Leslie’s encouragement for Bobby is classic Knope, more heartfelt and uplifting than it has any right to be. Bobby goes on to steal Leslie’s story for his speech, which feels like a slap in the face; I thought he was pulling a political maneuver, but this is Bobby Newport we’re talking about, and he’s not done talking. “If you don’t vote for me tomorrow, you should vote for her, because she’s super super awesome lady. Leslie, we did it.”
Well that’s convenient.
A little too convenient, in my opinion. The intended message, I presume, is that if you genuinely help each other, you’ll be rewarded, even if you’re helping your opponent. I’m pretty sure politics usually don’t work that way, but I’m also pretty sure that it makes total sense for Bobby to be his own undoing. It’s also fitting to see Leslie rewarded for putting people above politics, because that’s what sets her apart. I do really love this show’s optimism; I just wish TV shows would stop suggesting that every time we do something good without hope of recognition, we get recognized anyway. That’s not life, and Parks and Rec is usually smarter than that. Leslie doesn’t need Bobby to put her back in the town’s favor. That’s what her people are for.
The team’s devotion to Leslie continues to be the most endearing aspect of this campaign. Leslie affirms them like crazy, but after what goes down at the van rental agency, she’d better throw them a raging waffle party. When Mike O’Malley stonewalls them, Ron offers to give up $10,000 just to get Leslie those vans. How much gold does this man have? Still, it’s Donna’s sacrifice that really steals my heart. Rear-ending O’Malley with her precious Benz? That’s serious business.
Elsewhere in Pawnee, Chris is running errands, but only because he’s too depressed to slow down. Depressed Chris isn’t working for me, maybe because his tone is still as hyper-positive as ever. April (Ludgate-Dwyer!) tries to lend a hand by telling him that “dark places are awesome” and reminding him that the women he dated are all lame. Only April could make any of that sound encouraging, but she does, and I’m hoping for more of these two next season. April’s actually lighter inside than Chris is now. They balance each other out.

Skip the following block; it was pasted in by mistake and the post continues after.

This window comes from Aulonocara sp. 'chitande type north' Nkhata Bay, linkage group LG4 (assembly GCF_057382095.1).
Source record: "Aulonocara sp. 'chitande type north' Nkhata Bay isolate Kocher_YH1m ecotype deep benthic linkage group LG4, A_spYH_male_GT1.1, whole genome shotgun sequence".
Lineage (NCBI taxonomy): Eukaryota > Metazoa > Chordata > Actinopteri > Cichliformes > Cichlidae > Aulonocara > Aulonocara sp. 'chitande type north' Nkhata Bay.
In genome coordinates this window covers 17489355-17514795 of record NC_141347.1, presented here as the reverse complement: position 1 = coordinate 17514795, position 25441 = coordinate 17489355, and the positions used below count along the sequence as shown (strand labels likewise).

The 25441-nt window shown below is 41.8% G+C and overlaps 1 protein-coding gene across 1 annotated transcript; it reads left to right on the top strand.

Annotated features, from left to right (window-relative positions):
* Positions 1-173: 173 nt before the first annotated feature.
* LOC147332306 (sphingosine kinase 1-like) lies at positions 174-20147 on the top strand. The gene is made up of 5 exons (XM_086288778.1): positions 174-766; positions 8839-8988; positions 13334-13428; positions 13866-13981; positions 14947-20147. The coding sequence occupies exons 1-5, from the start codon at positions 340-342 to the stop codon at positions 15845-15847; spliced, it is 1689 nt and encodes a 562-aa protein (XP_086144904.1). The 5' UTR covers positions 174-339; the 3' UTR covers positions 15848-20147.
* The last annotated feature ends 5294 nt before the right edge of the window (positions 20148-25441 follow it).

Mr. Ludgate-Dwyer gets my favorite storyline of the night, as Burt Macklin tracks down a pie-thrower. I love Andy’s obsession with the FBI, especially because he clearly only gets it from watching movies. (“If you are watching, perpetrator, just know that you are still at large.”) They all get code names and everything.
Andy: Eagle One
Ann: Been there done that
April: Currently doing that
Donna: It happened once in a dream
Chris: If I had to pick a dude
Leslie: I’d be lying if I said I hadn’t thought about it
Ben: Eagle Two
Ben is so relieved.
Sewage Joe turns out to be the perpetrator, but before Andy figures it out, he has to take a pie to Jerry’s face. It’s agonizingly slow and achingly hilarious and possibly the hardest I’ve laughed all season. Jerry looks so sad. He knows what’s coming. We all know what’s coming, so it has no right to be as funny as it is. Jim O’Heir’s pout really sells it for me. The little “ohh” as the pie makes contact. The smushing noise. Life in Pawnee makes sense.
Bus tour snaps:
Tom’s plan to get the vans? Cry.
“He’s gonna steal Yogurt Platinum!”
“I need everyone to gather around me in order of how much I trust them.” Jerry takes a step back.
“Ann, there is nothing harder in the entire world than saying no to your beautiful face, but I’m going to. NO!”
“Am I dead?”
And a Producer’s Cut gem from Donna: “I named my car Michael Fassbender, because they’re both German, and they’re both sexy as hell.”